- Syrup for pancakes, french toast, drinks, and cakes
- Jams and Jellies
- Cakes and Pies
- Paste or cheese
- Green mature fruits are high in pectin, so it is used as a thickener
- In Hawai’i – shave ice
Guava Wood and Its Uses
Aside from being beautiful and fairly hard, the wood from guava has many uses.
- It has a subtle and sweet aroma and is excellent for flavor grilling fish, meat, or vegetables
- The wood is made into charcoal
- Hula dancers collect the straightest branches to make implements for dancing
- Thatching for homes in the past
- A bright yellow to red naturally occurring pigment in the wood can be used for dying
- Carpentry and turnery especially handles for cupboards
Some of Guava’s medicinal uses
Guava leaves are fragrant and oily. For general medical uses, the roots, leaves, bark, and unripe fruit are used for things like:
- Helps to regulate stomach ailments
- A poultice can help heal wounds and reduce scarring
- Gargle for inflamed gums
- High in antioxidants
- Oil from the leaves is high in tannin, which has a myriad of uses for skin, especially dry or aging skin
So far, besides wanting a piece of guava chiffon pie right now, it seems like guava has gained a proper spot in the landscape of Hawai’i. Unfortunately, that is not entirely true.
It thrives in the Hawaiian climate and has adapted to all growing areas from sea level to as high as 4000 feet up the mountain. And it grows and spreads rapidly. That is why it so quickly became a pest.
Because the seeds are not digested, but the fruit is delectable, the birds have helped spread these trees island-wide on every island. We won’t go into the details, but any rapid spread of a non-native plant can be treacherous for the native forests and fragile ecosystems, especially birds and insects.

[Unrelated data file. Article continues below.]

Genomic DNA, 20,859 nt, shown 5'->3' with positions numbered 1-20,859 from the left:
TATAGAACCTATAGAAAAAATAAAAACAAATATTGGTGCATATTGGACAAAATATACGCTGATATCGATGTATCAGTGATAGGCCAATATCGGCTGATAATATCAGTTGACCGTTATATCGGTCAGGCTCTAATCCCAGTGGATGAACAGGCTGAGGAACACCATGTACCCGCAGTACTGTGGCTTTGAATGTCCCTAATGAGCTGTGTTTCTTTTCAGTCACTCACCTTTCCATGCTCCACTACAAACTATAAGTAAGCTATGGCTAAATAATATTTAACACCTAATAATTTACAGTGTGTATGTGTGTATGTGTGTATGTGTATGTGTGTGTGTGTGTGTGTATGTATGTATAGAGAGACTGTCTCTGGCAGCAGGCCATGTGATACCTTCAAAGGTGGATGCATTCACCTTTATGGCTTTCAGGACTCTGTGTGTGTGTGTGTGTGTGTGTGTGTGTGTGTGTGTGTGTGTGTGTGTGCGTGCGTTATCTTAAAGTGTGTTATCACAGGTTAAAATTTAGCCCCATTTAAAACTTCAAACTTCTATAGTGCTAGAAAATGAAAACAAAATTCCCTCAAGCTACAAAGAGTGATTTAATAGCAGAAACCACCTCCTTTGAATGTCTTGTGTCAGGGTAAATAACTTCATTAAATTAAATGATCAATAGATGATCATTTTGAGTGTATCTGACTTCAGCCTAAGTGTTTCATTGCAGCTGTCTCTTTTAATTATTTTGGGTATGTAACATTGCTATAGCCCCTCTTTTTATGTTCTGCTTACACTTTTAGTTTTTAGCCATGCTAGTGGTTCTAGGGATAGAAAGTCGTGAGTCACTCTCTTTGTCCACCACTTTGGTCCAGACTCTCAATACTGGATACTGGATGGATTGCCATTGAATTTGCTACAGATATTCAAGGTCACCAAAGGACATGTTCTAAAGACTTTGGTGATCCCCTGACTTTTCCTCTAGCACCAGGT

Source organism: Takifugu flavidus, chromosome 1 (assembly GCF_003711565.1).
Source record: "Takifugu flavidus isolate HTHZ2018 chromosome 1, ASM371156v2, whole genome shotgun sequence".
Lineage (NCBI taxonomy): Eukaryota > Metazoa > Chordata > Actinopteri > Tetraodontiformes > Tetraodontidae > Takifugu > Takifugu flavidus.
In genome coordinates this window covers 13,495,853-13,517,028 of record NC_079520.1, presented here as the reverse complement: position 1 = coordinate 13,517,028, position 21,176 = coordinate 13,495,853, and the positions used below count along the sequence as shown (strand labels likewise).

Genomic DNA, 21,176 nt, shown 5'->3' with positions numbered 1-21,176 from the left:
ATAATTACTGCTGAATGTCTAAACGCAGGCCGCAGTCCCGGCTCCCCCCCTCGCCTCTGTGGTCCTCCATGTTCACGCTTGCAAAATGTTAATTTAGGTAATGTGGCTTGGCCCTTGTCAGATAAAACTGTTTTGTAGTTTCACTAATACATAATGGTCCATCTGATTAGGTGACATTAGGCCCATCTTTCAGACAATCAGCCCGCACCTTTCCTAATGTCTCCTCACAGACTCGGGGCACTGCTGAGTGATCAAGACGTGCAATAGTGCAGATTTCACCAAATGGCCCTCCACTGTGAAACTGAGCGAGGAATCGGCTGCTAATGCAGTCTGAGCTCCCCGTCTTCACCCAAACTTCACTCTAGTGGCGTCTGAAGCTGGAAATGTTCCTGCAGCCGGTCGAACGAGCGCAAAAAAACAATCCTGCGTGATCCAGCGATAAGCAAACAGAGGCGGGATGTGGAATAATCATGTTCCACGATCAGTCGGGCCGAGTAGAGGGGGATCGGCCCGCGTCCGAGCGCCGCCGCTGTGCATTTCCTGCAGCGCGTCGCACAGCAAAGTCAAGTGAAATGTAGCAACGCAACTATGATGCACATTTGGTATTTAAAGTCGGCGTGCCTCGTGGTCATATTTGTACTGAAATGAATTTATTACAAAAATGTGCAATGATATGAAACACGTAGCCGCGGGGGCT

There has been a concerted effort over the years to control the spread of guava. Because of this, please do not eat road or trailside guava anymore, as they could have been sprayed with something that may not be good to ingest.
Although India grows most of the worldwide guava, Hawai’i still has guava farmers.
When guavas are farmed, there is more control of the spread as the fruits are all removed from the trees. Don’t get me wrong, the birds still enjoy them and we are happy they do. In this controlled environment, the trees spread less.
We hope when you visit Hawai’i you will make an effort to try local foods and look for a delectable treat made with guava. Perhaps you will find something so good you will bring it home and share it with your friends and family who were unable to visit us this time.
In the meantime, HERE is a lovely song from Keola Beamer about the guava tree to give you the sweet sounds and vibes of Hawai’i.
Writing and Graphic Design by Sugandha Ferro Black
Photos courtesy of paid-for or free sources unless otherwise noted.
Common guava and flower | © CC BY 2.0 Cataloging Nature/Flickr, Guava Tree Trunk | © CC BY 2.0 Cataloging Nature/Flickr, Strawberry guava flower | © CC BY 2.0 Forest and Kim Starr/flickr, Guava oil | © CC BY-4.0 P S Sena/wiki